True patriotism springs from a belief in the dignity of the individual, freedom and equality not only for Americans but for all people on earth, universal brotherhood and good will, and a constant and earnest striving toward the principles and ideals on which this country was founded.
There is no more precious experience in life than friendship. And I am not forgetting love and marriage as I write this; the lovers, or the man and wife, who are not friends are but weakly joined together. One enlarges his circle of friends through contact with many people. One who limits those contacts narrows the circle and frequently his own point of view as well.
The mother of a family should look upon her housekeeping and the planning of meals as a scientific occupation.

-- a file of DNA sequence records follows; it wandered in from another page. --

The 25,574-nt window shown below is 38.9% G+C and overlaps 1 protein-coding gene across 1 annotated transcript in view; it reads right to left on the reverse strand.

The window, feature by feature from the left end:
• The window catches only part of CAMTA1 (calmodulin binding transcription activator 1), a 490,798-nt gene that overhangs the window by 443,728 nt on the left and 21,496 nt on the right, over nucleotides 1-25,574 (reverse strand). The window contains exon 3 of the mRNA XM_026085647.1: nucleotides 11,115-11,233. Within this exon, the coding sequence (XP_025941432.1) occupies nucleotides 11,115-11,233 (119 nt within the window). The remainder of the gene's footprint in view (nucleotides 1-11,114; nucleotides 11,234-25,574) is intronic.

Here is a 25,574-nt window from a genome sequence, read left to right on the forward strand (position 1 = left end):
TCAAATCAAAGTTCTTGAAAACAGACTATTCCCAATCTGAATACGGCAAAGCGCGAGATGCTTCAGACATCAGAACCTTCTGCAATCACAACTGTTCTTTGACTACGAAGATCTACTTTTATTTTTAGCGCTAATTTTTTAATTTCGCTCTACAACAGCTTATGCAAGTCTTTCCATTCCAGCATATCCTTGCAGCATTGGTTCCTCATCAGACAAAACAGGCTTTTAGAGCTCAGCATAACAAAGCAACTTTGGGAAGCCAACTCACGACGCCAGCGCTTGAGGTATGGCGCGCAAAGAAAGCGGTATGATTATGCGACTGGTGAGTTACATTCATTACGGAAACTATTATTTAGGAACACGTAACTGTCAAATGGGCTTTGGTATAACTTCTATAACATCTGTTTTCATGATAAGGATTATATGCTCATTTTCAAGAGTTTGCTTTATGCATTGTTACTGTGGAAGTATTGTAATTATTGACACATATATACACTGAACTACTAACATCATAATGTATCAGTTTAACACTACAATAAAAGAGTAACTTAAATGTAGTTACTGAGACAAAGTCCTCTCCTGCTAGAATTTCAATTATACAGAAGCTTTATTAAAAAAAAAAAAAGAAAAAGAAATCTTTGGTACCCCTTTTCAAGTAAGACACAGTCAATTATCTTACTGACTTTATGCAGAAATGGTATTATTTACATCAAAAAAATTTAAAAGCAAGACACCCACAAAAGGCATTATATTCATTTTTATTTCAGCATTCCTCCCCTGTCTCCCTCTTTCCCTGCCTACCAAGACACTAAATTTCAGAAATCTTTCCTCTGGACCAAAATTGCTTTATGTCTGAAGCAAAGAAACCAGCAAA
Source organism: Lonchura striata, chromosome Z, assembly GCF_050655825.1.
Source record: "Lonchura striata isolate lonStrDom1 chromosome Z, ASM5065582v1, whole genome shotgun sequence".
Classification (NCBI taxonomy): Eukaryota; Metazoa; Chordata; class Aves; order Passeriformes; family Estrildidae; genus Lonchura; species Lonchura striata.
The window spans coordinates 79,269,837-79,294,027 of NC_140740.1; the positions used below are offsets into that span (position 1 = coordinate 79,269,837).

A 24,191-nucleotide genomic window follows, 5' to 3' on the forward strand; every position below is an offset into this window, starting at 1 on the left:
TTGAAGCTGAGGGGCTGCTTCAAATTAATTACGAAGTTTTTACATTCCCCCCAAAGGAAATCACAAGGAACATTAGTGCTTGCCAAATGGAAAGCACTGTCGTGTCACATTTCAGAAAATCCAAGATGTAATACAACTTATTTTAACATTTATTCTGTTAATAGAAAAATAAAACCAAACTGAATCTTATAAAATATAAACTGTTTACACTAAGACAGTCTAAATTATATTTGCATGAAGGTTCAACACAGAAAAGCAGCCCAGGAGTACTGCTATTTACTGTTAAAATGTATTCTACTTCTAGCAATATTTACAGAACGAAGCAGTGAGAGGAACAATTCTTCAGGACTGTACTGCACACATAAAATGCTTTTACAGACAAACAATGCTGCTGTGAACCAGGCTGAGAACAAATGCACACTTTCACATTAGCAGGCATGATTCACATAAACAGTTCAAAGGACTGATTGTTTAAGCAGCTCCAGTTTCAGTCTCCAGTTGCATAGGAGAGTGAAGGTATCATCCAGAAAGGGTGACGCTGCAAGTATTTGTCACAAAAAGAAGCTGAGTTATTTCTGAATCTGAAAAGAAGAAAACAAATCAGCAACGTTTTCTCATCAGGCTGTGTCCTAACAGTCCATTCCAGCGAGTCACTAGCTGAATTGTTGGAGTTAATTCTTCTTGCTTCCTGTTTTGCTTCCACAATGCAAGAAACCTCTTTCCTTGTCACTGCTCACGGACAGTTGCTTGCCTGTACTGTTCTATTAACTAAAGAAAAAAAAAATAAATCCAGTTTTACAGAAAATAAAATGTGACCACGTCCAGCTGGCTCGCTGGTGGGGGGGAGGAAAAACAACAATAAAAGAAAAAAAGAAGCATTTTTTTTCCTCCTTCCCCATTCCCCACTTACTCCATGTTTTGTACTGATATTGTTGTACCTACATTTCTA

The greatest tragedy of old age is the tendency for the old to feel unneeded, unwanted, and of no use to anyone; the secret of happiness in the declining years is to remain interested in life, as active as possible, useful to others, busy, and forward looking.
The battle for the individual rights of women is one of long standing and none of us should countenance anything which undermines it.
The American Dream can no more remain static than can the American nation. What I am trying to point out is that we cannot any longer take an old approach to world problems. They aren’t the same problems. It isn’t the same world. We must not adopt the methods of our ancestors; instead, we must emulate that pioneer quality in our ancestors that made them attempt new methods for a New World.
Sometimes I wonder if we shall ever grow up in our politics and say definite things which mean something, or whether we shall always go on using generalities to which everyone can subscribe, and which mean very little.